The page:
‘My vocabulary isn’t good enough.’
If crosswords scare you, this is likely the #1 reason you’d give to avoid them. It’s understandable, but we’re here to tell you that this is based on a big misconception.
A crossword’s target audience is not the brainiac or the literature student. It’s meant for anyone who is creative. Anyone who enjoys lateral thinking, and is curious to know more about the world.
If you enjoy puzzles, then a crossword is like any other puzzle — understand the rules, and you’ll know how to win. This beginner’s guide will take you through the basics of how to solve a crossword, covering these topics:
You can skip to the topic you like. Now let’s get started.
A crossword is a word puzzle where you fill an empty grid with words that intersect (‘cross’) with each other. To find these words, you use a list of numbered clues. This list is divided into clues for words that appear horizontally on the grid (‘Across’), and clues for words that appear vertically on the grid (‘Down’). Each white box in the grid is called a ‘cell’. Only one letter (or number) can fit inside each cell. Often, this letter will be part of both an ‘Across’ and a ‘Down’ word. People who decide the grid pattern, clues, and answers of a crossword are called ‘constructors’ (US) or ‘setters’ (UK).
Broadly, crosswords are of three types—mini, classic, and cryptic. A ‘mini’ is usually in a 5×5 (i.e. 5 rows, 5 columns) or 6×6 format. They are simple to solve, with direct clues. A classic grid is what you see in newspapers. It’s usually in a 12×12, 13×13 or 15×15 format. The Indian Express Crossword is a 13×13 grid. The size depends on the publisher, and they may make clues more difficult as the week goes by.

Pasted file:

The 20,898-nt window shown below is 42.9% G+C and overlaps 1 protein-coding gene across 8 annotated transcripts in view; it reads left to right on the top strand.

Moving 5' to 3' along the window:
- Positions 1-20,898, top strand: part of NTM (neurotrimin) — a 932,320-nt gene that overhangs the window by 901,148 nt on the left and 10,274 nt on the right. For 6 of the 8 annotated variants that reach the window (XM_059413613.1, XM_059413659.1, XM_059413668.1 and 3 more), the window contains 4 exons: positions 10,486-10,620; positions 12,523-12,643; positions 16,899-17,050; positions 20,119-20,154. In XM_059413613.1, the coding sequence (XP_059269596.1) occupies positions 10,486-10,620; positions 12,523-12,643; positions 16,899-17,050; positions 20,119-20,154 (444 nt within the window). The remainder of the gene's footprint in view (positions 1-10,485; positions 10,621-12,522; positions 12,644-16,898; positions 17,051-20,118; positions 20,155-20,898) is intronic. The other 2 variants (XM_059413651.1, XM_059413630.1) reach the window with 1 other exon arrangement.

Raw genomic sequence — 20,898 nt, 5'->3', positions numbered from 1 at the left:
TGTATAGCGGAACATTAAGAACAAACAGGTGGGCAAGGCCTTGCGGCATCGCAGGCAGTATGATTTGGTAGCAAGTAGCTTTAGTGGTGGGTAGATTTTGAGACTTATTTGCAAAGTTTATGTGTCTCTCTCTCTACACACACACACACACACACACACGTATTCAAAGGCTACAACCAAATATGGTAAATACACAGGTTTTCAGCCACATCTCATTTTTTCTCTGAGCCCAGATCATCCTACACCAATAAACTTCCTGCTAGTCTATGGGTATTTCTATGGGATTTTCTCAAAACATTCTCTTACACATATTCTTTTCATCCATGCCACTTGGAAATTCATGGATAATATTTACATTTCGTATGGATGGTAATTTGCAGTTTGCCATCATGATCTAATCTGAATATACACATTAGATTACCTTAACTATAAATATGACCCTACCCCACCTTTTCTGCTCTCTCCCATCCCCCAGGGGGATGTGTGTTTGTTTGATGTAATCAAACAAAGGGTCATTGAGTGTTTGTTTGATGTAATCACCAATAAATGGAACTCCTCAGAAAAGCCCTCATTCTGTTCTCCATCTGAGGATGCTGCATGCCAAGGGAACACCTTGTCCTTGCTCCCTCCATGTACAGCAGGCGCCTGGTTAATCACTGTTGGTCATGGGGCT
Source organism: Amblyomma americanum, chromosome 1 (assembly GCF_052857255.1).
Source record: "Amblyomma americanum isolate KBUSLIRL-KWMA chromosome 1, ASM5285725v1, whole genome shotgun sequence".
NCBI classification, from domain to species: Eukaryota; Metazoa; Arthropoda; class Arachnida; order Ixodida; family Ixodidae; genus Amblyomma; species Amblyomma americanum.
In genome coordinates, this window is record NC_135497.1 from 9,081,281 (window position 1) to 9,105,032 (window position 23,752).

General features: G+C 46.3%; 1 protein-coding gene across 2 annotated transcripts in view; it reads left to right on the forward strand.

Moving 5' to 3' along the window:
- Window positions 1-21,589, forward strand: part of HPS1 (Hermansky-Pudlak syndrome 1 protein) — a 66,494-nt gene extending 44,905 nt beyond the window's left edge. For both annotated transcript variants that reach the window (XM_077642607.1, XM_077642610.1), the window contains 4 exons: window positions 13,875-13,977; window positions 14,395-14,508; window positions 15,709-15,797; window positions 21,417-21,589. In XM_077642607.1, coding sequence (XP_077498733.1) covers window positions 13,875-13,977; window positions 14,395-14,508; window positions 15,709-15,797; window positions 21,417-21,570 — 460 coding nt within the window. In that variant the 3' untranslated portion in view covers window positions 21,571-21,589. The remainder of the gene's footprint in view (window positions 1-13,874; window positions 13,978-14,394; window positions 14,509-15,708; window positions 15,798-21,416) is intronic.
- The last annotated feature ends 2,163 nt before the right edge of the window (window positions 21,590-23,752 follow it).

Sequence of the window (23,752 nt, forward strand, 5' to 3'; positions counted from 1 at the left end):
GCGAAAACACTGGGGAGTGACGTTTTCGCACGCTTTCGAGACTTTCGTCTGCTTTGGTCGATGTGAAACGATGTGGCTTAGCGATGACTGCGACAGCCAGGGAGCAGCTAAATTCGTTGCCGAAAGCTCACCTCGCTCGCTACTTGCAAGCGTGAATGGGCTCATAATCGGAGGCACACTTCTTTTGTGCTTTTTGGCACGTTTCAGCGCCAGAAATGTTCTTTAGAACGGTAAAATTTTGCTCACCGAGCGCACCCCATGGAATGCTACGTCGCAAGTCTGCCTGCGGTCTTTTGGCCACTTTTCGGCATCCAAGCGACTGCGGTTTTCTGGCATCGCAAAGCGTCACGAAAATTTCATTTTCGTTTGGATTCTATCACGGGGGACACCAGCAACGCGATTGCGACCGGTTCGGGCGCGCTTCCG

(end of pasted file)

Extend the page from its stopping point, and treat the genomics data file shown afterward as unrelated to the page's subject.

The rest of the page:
Cryptic crosswords are on a completely different level. Each clue in a cryptic crossword is a word puzzle in itself, which must be deciphered to find the answer that goes on the grid. Solving each cryptic clue can require skill at wordplay, anagrams, trivia, and picking up on a crossword setter’s intention. It’s advisable to first get the hang of a classic crossword, before you move onto cryptics.
A classic crossword puzzle has a mix of these types of clues:
> Direct (‘Witch’s brew’ | Answer: POTION)
> Trivia (‘Trans-Himalayan river in South Asia’ | Answer: INDUS)
> Fill in the blank (‘Our ______, Who art in heaven’ | Answer: FATHER)
> Abbreviations, marked with ‘Abbr.’ or shortened clue (‘Econ. yardstick’ | Answer: GDP)
> Sounds or phrases (“May I speak?” | Answer: AHEM)
> Cross-referenced clues: To find one answer, you need the other. (Example: ‘Opposite of 6-Across’)
P.S. One answer could be clued in varied ways. When you’re confused, it’s important to try and guess the intention behind a clue — why did the setter choose X words in the clue, and not Y? Is it because Y is too obvious? Is there something unique to X’s phrasing? Setters juggle many factors while writing clues, so as a solver, it’s smart to put yourself in their shoes.
The black boxes in crossword grids are called ‘darks’, ‘blocks’ or ‘blacks’ and cannot be filled with letters. They are placed by crossword setters to separate words while creating the grid. Setters often try to maintain ‘rotational symmetry’ when placing these boxes — meaning that if you flip the grid upside down, or rotate it in any direction, the pattern formed by the black boxes will remain the same.